Kolakoski sequence

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In mathematics, the Kolakoski sequence (named after William Kolakoski, who discussed it in 1965[1]) is an infinite sequence of symbols {1,2} which is its own run-length encoding.[2]

The initial terms of the sequence are:

1,2,2,1,1,2,1,2,2,1,2,2,1,1,2,1,1,2,2,1,2,1,1,2,1,2,2,1,1,… (sequence A000002 in the OEIS)

Each symbol occurs in a "run" of either one or two consecutive terms, and writing down the lengths of these runs gives exactly the same sequence. It is the unique sequence with this property except for the same sequence with the initial 1 deleted.[2]


The sequence may be generated by an algorithm that, in the ith iteration, reads the value xi that has already been output as the ith value of the sequence (or, if no such value has been output yet, sets xi = i). Then, if i is odd, it outputs xi copies of the number 1, while if i is even, it outputs xi copies of the number 2. Thus, the first few steps of the algorithm are:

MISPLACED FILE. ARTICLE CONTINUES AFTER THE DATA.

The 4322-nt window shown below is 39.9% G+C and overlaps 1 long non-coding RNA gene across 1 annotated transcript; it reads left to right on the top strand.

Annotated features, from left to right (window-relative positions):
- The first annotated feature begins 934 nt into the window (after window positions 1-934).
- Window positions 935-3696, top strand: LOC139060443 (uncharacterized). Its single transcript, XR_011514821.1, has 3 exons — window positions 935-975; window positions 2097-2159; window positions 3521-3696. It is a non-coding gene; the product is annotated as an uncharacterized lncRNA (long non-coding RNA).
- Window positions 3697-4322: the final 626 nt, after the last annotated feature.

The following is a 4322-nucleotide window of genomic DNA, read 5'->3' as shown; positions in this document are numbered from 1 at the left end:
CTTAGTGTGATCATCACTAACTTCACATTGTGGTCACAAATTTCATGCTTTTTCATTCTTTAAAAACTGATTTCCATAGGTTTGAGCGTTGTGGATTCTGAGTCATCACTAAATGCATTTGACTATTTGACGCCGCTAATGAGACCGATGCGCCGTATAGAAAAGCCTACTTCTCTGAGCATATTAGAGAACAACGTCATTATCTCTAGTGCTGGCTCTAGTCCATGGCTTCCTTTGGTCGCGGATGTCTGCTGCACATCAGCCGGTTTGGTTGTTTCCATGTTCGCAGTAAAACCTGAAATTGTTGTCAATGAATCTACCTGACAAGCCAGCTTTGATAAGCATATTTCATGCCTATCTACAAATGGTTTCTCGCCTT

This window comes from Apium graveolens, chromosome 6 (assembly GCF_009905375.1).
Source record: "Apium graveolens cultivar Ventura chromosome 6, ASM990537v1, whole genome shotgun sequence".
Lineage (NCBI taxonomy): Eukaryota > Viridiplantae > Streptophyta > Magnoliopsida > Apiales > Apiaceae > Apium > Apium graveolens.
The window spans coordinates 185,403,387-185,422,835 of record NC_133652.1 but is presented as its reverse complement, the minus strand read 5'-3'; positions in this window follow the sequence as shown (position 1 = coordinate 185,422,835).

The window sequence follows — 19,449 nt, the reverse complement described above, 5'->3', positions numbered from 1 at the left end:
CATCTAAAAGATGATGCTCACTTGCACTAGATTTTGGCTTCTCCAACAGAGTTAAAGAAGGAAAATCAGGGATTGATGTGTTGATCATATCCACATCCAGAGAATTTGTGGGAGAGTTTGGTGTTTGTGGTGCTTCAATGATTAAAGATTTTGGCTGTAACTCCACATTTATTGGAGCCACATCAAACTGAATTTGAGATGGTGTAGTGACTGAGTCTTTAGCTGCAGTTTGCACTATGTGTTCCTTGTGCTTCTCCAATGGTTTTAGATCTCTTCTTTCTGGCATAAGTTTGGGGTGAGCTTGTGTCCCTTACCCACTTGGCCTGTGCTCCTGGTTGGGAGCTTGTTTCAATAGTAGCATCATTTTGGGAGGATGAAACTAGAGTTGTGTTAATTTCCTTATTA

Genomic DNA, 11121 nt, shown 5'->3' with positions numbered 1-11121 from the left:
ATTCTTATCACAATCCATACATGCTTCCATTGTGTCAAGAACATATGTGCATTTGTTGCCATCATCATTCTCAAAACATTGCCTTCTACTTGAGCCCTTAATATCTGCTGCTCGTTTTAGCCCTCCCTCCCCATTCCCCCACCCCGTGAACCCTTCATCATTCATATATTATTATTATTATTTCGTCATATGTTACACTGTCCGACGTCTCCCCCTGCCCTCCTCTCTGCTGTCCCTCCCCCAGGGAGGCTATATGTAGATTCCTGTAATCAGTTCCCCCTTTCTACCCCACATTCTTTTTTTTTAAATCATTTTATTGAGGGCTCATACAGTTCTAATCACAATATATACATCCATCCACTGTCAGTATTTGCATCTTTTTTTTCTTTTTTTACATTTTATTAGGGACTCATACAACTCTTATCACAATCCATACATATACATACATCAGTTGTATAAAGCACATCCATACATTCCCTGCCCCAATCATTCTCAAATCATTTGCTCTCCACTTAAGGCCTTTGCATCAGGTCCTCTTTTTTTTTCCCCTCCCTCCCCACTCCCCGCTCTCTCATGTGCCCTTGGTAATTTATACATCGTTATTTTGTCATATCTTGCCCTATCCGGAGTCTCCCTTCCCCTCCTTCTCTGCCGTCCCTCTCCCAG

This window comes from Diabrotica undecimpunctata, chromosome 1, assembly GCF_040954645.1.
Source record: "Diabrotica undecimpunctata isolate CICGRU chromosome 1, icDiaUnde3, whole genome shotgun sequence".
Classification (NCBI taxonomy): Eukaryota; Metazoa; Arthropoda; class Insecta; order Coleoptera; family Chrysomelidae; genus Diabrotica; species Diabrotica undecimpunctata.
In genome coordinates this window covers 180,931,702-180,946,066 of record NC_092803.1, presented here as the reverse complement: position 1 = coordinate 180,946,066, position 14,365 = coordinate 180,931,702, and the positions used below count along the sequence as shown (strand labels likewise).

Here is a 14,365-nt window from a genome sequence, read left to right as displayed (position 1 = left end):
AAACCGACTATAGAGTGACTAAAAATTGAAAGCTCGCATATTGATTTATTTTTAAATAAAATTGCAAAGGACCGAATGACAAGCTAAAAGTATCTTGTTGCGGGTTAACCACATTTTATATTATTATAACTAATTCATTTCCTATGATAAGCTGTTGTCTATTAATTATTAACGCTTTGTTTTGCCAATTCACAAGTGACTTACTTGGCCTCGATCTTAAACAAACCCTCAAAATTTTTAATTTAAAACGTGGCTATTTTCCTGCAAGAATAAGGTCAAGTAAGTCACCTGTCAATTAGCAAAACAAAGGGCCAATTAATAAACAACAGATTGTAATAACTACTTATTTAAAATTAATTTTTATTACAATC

1. The first value has not yet been output, so set x1 = 1, and output 1 copy of the number 1
  2. The second value has not yet been output, so set x2 = 2, and output 2 copies of the number 2
  3. The third value x3 was output as 2 in the second step, so output 2 copies of the number 1.
  4. The fourth value x4 was output as 1 in the third step, so output 1 copy of the number 2.



It seems plausible that the density of 1s is 1/2, but this conjecture remains unproved.[3] Chvátal has proved that the upper density of 1's is less than 0.50084.[4]


Kolakoski's self-generating sequence has attracted the interest of computer scientists as well as mathematicians. For example, Stephen Wolfram describes the Kolakoski sequence in connection with the history of cyclic tag systems.[5]

Recently Jean Berstel and Srecko Brlek discovered that the Kolakoski sequence had already appeared, before Kolakoski, in a 1939 paper by Rufus Oldenburger.

See also[edit]


  1. ^ William Kolakoski, Self-Generating Runs, Problem 5304, American Mathematical Monthly, vol. 72 (1965), p. 674
  2. ^ a b Pytheas Fogg (2002) p.93
  3. ^ Integer Sequences and Arrays
  4. ^ Notes on the Kolakoski Sequence, unpublished technical report
  5. ^ A New Kind of Science, p. 895


External links[edit]